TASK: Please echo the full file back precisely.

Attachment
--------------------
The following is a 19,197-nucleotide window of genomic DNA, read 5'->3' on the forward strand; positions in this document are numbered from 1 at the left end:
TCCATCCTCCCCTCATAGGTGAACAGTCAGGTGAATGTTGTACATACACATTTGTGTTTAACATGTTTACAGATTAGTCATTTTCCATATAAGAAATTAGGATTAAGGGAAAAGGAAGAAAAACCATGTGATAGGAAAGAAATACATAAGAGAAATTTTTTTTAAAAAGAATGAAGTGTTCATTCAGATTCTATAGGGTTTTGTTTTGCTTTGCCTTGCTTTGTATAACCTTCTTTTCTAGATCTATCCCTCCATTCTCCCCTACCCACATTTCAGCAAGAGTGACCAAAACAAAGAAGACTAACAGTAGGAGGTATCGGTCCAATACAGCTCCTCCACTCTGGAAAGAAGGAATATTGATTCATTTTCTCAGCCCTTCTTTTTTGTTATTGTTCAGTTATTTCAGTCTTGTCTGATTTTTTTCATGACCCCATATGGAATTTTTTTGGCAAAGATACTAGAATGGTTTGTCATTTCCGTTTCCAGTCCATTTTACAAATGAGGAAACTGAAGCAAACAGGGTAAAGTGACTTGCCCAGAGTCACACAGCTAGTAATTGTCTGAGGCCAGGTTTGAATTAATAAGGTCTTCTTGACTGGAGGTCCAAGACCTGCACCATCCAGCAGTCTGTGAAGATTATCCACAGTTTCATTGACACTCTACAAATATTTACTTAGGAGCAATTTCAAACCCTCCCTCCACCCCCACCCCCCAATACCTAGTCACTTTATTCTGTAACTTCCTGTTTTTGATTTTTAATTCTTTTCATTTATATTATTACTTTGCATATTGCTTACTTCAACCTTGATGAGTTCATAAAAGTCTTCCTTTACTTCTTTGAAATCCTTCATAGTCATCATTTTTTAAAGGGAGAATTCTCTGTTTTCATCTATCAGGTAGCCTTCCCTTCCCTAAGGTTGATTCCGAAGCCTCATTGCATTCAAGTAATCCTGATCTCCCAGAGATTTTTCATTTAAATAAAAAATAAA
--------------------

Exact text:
The following is a 19,197-nucleotide window of genomic DNA, read 5'->3' on the forward strand; positions in this document are numbered from 1 at the left end:
TCCATCCTCCCCTCATAGGTGAACAGTCAGGTGAATGTTGTACATACACATTTGTGTTTAACATGTTTACAGATTAGTCATTTTCCATATAAGAAATTAGGATTAAGGGAAAAGGAAGAAAAACCATGTGATAGGAAAGAAATACATAAGAGAAATTTTTTTTAAAAAGAATGAAGTGTTCATTCAGATTCTATAGGGTTTTGTTTTGCTTTGCCTTGCTTTGTATAACCTTCTTTTCTAGATCTATCCCTCCATTCTCCCCTACCCACATTTCAGCAAGAGTGACCAAAACAAAGAAGACTAACAGTAGGAGGTATCGGTCCAATACAGCTCCTCCACTCTGGAAAGAAGGAATATTGATTCATTTTCTCAGCCCTTCTTTTTTGTTATTGTTCAGTTATTTCAGTCTTGTCTGATTTTTTTCATGACCCCATATGGAATTTTTTTGGCAAAGATACTAGAATGGTTTGTCATTTCCGTTTCCAGTCCATTTTACAAATGAGGAAACTGAAGCAAACAGGGTAAAGTGACTTGCCCAGAGTCACACAGCTAGTAATTGTCTGAGGCCAGGTTTGAATTAATAAGGTCTTCTTGACTGGAGGTCCAAGACCTGCACCATCCAGCAGTCTGTGAAGATTATCCACAGTTTCATTGACACTCTACAAATATTTACTTAGGAGCAATTTCAAACCCTCCCTCCACCCCCACCCCCCAATACCTAGTCACTTTATTCTGTAACTTCCTGTTTTTGATTTTTAATTCTTTTCATTTATATTATTACTTTGCATATTGCTTACTTCAACCTTGATGAGTTCATAAAAGTCTTCCTTTACTTCTTTGAAATCCTTCATAGTCATCATTTTTTAAAGGGAGAATTCTCTGTTTTCATCTATCAGGTAGCCTTCCCTTCCCTAAGGTTGATTCCGAAGCCTCATTGCATTCAAGTAATCCTGATCTCCCAGAGATTTTTCATTTAAATAAAAAATAAA